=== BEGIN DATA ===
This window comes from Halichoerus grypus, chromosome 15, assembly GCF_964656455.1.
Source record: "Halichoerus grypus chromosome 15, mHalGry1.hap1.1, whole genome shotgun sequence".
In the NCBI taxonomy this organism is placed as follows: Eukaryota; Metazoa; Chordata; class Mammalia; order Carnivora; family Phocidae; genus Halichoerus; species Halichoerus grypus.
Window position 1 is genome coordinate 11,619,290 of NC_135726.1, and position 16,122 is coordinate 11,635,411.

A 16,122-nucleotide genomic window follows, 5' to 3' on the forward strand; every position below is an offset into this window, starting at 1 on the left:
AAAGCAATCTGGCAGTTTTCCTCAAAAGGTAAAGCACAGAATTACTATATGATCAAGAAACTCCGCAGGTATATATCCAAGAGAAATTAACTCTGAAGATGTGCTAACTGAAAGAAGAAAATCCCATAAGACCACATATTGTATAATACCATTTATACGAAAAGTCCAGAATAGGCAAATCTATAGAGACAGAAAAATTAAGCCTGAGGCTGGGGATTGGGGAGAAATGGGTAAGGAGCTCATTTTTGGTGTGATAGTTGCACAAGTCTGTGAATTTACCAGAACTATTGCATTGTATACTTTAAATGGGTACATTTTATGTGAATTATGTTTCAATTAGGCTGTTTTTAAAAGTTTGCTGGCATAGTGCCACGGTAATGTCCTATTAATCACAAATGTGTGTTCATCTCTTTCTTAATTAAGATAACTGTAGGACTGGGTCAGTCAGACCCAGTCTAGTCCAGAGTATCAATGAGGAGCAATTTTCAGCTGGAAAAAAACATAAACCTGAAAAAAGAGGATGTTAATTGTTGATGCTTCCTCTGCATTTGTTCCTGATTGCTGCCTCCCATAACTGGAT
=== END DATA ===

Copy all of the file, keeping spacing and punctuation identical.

This window comes from Halichoerus grypus, chromosome 15, assembly GCF_964656455.1.
Source record: "Halichoerus grypus chromosome 15, mHalGry1.hap1.1, whole genome shotgun sequence".
In the NCBI taxonomy this organism is placed as follows: Eukaryota; Metazoa; Chordata; class Mammalia; order Carnivora; family Phocidae; genus Halichoerus; species Halichoerus grypus.
Window position 1 is genome coordinate 11,619,290 of NC_135726.1, and position 16,122 is coordinate 11,635,411.

A 16,122-nucleotide genomic window follows, 5' to 3' on the forward strand; every position below is an offset into this window, starting at 1 on the left:
AAAGCAATCTGGCAGTTTTCCTCAAAAGGTAAAGCACAGAATTACTATATGATCAAGAAACTCCGCAGGTATATATCCAAGAGAAATTAACTCTGAAGATGTGCTAACTGAAAGAAGAAAATCCCATAAGACCACATATTGTATAATACCATTTATACGAAAAGTCCAGAATAGGCAAATCTATAGAGACAGAAAAATTAAGCCTGAGGCTGGGGATTGGGGAGAAATGGGTAAGGAGCTCATTTTTGGTGTGATAGTTGCACAAGTCTGTGAATTTACCAGAACTATTGCATTGTATACTTTAAATGGGTACATTTTATGTGAATTATGTTTCAATTAGGCTGTTTTTAAAAGTTTGCTGGCATAGTGCCACGGTAATGTCCTATTAATCACAAATGTGTGTTCATCTCTTTCTTAATTAAGATAACTGTAGGACTGGGTCAGTCAGACCCAGTCTAGTCCAGAGTATCAATGAGGAGCAATTTTCAGCTGGAAAAAAACATAAACCTGAAAAAAGAGGATGTTAATTGTTGATGCTTCCTCTGCATTTGTTCCTGATTGCTGCCTCCCATAACTGGAT